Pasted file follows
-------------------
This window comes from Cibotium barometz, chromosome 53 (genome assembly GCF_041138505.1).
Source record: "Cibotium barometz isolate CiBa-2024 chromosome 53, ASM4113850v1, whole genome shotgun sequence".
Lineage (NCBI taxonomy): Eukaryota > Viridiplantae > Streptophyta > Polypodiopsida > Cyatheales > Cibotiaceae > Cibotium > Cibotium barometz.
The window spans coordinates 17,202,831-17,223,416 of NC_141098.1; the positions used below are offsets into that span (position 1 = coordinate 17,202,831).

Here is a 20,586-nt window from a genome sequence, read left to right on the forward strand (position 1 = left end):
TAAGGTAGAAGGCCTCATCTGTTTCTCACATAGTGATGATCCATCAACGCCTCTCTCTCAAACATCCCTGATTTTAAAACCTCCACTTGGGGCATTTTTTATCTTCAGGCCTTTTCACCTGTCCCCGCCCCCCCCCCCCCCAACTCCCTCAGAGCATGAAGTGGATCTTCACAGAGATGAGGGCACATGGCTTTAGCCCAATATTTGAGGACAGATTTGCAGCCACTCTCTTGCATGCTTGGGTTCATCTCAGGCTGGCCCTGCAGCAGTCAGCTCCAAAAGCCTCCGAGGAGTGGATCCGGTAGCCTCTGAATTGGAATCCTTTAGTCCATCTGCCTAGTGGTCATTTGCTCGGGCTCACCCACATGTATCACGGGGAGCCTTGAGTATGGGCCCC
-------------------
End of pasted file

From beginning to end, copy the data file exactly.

This window comes from Cibotium barometz, chromosome 53 (genome assembly GCF_041138505.1).
Source record: "Cibotium barometz isolate CiBa-2024 chromosome 53, ASM4113850v1, whole genome shotgun sequence".
Lineage (NCBI taxonomy): Eukaryota > Viridiplantae > Streptophyta > Polypodiopsida > Cyatheales > Cibotiaceae > Cibotium > Cibotium barometz.
The window spans coordinates 17,202,831-17,223,416 of NC_141098.1; the positions used below are offsets into that span (position 1 = coordinate 17,202,831).

Here is a 20,586-nt window from a genome sequence, read left to right on the forward strand (position 1 = left end):
TAAGGTAGAAGGCCTCATCTGTTTCTCACATAGTGATGATCCATCAACGCCTCTCTCTCAAACATCCCTGATTTTAAAACCTCCACTTGGGGCATTTTTTATCTTCAGGCCTTTTCACCTGTCCCCGCCCCCCCCCCCCCCAACTCCCTCAGAGCATGAAGTGGATCTTCACAGAGATGAGGGCACATGGCTTTAGCCCAATATTTGAGGACAGATTTGCAGCCACTCTCTTGCATGCTTGGGTTCATCTCAGGCTGGCCCTGCAGCAGTCAGCTCCAAAAGCCTCCGAGGAGTGGATCCGGTAGCCTCTGAATTGGAATCCTTTAGTCCATCTGCCTAGTGGTCATTTGCTCGGGCTCACCCACATGTATCACGGGGAGCCTTGAGTATGGGCCCC